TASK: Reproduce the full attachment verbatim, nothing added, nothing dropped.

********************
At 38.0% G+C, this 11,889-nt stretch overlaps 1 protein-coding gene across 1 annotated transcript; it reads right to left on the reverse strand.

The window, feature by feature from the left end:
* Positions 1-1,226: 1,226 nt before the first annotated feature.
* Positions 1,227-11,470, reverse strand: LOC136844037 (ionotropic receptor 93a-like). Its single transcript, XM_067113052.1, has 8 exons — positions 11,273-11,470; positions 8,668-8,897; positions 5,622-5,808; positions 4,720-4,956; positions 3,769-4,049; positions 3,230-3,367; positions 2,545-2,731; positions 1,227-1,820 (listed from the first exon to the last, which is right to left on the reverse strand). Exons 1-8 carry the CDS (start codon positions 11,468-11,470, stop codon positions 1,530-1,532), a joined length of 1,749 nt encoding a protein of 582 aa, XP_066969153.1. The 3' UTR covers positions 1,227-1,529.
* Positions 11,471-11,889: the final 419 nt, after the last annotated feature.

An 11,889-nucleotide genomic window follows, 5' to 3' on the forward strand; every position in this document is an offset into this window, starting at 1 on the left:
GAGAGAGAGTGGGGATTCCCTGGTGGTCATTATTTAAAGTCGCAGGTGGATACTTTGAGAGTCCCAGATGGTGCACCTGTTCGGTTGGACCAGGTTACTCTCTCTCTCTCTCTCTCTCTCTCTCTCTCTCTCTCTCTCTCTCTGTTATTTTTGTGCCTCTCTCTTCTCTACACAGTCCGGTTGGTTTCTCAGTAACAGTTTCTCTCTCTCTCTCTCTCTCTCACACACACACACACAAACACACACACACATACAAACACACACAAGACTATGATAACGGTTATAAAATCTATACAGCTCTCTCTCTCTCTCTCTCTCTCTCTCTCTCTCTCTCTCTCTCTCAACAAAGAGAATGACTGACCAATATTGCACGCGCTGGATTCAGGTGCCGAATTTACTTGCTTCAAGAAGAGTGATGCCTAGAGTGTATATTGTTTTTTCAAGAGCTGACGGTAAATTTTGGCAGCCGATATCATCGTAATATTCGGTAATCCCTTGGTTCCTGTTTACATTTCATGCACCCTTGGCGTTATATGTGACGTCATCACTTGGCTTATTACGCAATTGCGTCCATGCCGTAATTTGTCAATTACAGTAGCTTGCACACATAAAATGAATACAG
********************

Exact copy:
At 38.0% G+C, this 11,889-nt stretch overlaps 1 protein-coding gene across 1 annotated transcript; it reads right to left on the reverse strand.

The window, feature by feature from the left end:
* Positions 1-1,226: 1,226 nt before the first annotated feature.
* Positions 1,227-11,470, reverse strand: LOC136844037 (ionotropic receptor 93a-like). Its single transcript, XM_067113052.1, has 8 exons — positions 11,273-11,470; positions 8,668-8,897; positions 5,622-5,808; positions 4,720-4,956; positions 3,769-4,049; positions 3,230-3,367; positions 2,545-2,731; positions 1,227-1,820 (listed from the first exon to the last, which is right to left on the reverse strand). Exons 1-8 carry the CDS (start codon positions 11,468-11,470, stop codon positions 1,530-1,532), a joined length of 1,749 nt encoding a protein of 582 aa, XP_066969153.1. The 3' UTR covers positions 1,227-1,529.
* Positions 11,471-11,889: the final 419 nt, after the last annotated feature.

An 11,889-nucleotide genomic window follows, 5' to 3' on the forward strand; every position in this document is an offset into this window, starting at 1 on the left:
GAGAGAGAGTGGGGATTCCCTGGTGGTCATTATTTAAAGTCGCAGGTGGATACTTTGAGAGTCCCAGATGGTGCACCTGTTCGGTTGGACCAGGTTACTCTCTCTCTCTCTCTCTCTCTCTCTCTCTCTCTCTCTCTCTCTCTGTTATTTTTGTGCCTCTCTCTTCTCTACACAGTCCGGTTGGTTTCTCAGTAACAGTTTCTCTCTCTCTCTCTCTCTCTCACACACACACACACAAACACACACACACATACAAACACACACAAGACTATGATAACGGTTATAAAATCTATACAGCTCTCTCTCTCTCTCTCTCTCTCTCTCTCTCTCTCTCTCTCTCTCAACAAAGAGAATGACTGACCAATATTGCACGCGCTGGATTCAGGTGCCGAATTTACTTGCTTCAAGAAGAGTGATGCCTAGAGTGTATATTGTTTTTTCAAGAGCTGACGGTAAATTTTGGCAGCCGATATCATCGTAATATTCGGTAATCCCTTGGTTCCTGTTTACATTTCATGCACCCTTGGCGTTATATGTGACGTCATCACTTGGCTTATTACGCAATTGCGTCCATGCCGTAATTTGTCAATTACAGTAGCTTGCACACATAAAATGAATACAG